Author Note: The Twilight Zone was a popular show in the 50’s and 60’s that peered through the looking glass at a skewed way to view certain issues in our society in a fantastical way.
In the year 2200, women are now the dominating force in the world. After the nuclear WWIII, women around the globe banded together in an unprecedented solidarity of different races, creeds, nationalities, religions and ideologies to create a new order. Removal of politicians, lawyers, sports, the stock market and the restructuring of corporations to eliminate greed, ushered in an age of absolute peace and prosperity. With complete cooperation and efficiency, female leaders are able to administer and govern the world from a multi-jurisdictional board with all decisions made by popular and instant vote. Without poverty, crime, disease and corruption, it was Utopia, except for one problem – men.
In the 22nd century, men are now free to pursue anything they want. Without burden of breadwinning or governance, they can fulfill any dream. Unfortunately, the remaining men all chose to become explorers and adventurers with most going out to far regions of the globe, sea or space to study and create new worlds.
“Ladies, we have solved today’s problem of male companionship. Our new device, the Select-o-matic Husband, allows you to input data into our computer with your ultimate preferences in a mate and select from unlimited possible choices. In just 24 hours, your new husband will be delivered right to your door with an easy-to-read instruction manual, ready to be integrated into your home environment,” the commercial said.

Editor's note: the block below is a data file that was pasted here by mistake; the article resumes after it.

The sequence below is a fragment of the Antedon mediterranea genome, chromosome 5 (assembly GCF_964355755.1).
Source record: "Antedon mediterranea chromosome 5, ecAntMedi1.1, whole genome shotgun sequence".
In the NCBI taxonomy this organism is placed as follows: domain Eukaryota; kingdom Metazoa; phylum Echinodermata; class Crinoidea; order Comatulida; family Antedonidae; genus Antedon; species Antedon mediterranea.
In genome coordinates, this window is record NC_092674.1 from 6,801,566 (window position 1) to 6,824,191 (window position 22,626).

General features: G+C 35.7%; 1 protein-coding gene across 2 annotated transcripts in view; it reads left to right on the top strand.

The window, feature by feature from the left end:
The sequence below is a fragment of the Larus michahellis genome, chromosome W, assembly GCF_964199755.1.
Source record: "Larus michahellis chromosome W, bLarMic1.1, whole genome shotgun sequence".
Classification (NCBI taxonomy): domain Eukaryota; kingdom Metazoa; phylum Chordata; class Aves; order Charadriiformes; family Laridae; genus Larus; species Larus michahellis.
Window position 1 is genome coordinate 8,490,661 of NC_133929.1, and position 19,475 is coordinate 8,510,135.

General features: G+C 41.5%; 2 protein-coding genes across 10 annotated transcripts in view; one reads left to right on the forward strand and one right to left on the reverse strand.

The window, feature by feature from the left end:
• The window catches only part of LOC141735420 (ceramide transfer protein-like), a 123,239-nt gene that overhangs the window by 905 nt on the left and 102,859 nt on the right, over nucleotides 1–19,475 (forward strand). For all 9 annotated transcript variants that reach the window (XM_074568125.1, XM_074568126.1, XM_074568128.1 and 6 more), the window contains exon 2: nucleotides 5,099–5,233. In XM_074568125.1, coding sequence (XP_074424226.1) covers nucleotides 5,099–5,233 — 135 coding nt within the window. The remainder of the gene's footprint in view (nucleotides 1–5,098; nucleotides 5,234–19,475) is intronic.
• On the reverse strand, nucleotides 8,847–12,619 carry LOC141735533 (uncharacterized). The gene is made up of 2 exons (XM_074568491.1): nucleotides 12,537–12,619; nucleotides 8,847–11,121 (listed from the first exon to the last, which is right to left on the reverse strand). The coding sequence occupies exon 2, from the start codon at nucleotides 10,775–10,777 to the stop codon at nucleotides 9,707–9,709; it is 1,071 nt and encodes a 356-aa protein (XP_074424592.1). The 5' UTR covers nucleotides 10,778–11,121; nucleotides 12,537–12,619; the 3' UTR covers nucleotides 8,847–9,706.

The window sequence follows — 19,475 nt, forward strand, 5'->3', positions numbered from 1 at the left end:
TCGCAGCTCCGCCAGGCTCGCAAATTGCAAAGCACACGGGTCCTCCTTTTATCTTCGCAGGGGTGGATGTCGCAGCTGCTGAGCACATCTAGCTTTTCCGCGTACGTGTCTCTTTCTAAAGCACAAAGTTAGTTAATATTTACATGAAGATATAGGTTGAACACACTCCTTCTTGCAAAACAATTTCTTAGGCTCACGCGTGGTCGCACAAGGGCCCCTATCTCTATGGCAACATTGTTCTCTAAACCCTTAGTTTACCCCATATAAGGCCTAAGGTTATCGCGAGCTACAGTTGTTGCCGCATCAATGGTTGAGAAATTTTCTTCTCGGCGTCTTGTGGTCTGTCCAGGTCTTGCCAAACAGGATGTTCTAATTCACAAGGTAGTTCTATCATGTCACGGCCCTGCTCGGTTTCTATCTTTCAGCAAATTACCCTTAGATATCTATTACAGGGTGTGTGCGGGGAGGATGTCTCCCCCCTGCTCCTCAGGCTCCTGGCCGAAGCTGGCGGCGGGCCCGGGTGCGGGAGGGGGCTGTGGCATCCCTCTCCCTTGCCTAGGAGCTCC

As Myra and her friends viewed the commercial one night, most were immediately on their armband computers, creating their perfect mate.
“Wow, you can put your interests in and what you like. This is so easy,” Jenna said.
“I know exactly what I’m going to get, no surprises afterward,” Brenda added.
“And there’s a money-back guarantee with a no-questions return policy,” Tilda said excitedly.
But Myra was reluctant. Gazing at the locket around her neck, she looked at the pictures of her parents and remembered the loving, happy home she grew up in, before the war. Now everything was so efficient and orderly, she missed the unexpected surprises and even the perils in life. She wondered if a computerized mate would make life so right, she would never experience anything exciting or wrong again.
“Done,” her friends all said in a confident simultaneous completion.
“What about you Myra?” Jenna asked.
“I need some time to think about this. It’s an important decision. I’ll order mine later,” she falsely explained to divert the conversation. She doubted that she wanted this type of perfect arrangement.
The next week the friends gathered at Glenda’s house for their weekly girl’s night. Glenda gladly showed off her new mate, bragging of how perfect her life was now.
“R-ex is beautiful, Glenda,” Jenna said. “My T-om is not that muscular, but I wanted a tall and slim model.”
“He looks and cooks like a dream and even has my glass of wine waiting for me when I get home,” Glenda said.
“My K-en agrees with everything I say and always wants to do exactly what I want to do, when I want to, without argument. We spend the whole day discussing history, art and music. I made sure to select a genius IQ who was well-versed in all subject-matters. He even plays the piano and guitar, so he can serenade me,” Tilda boasted.
Myra listened to her friends gushing over their new playmates and watched R-ex creepily smile as he went back and forth, serving them snacks and drinks. They seemed happy, but to Myra, it just wasn’t real.
“Do you girls ever want to go back to the days when things were uncertain and a little messy?” Myra asked.
“Not on your life!” Jenna loudly exclaimed.
“Are you insane? This is the world we all dreamed of,” Glenda added.
“We are much better off this way. Why mess up a good thing?” Tilda agreed.
“I don’t know. Everything today is so perfect; I miss the excitement and thrill of the good and the bad, not knowing what will happen next,” Myra confessed.
The others stared at her a long time, silenced by their disbelief.
“That’s it, no more wine for you,” Glenda ordered. R-ex, get her some coffee and sober her up. She’s absolutely mad.”
© 2021 Suzanne Rudd Hamilton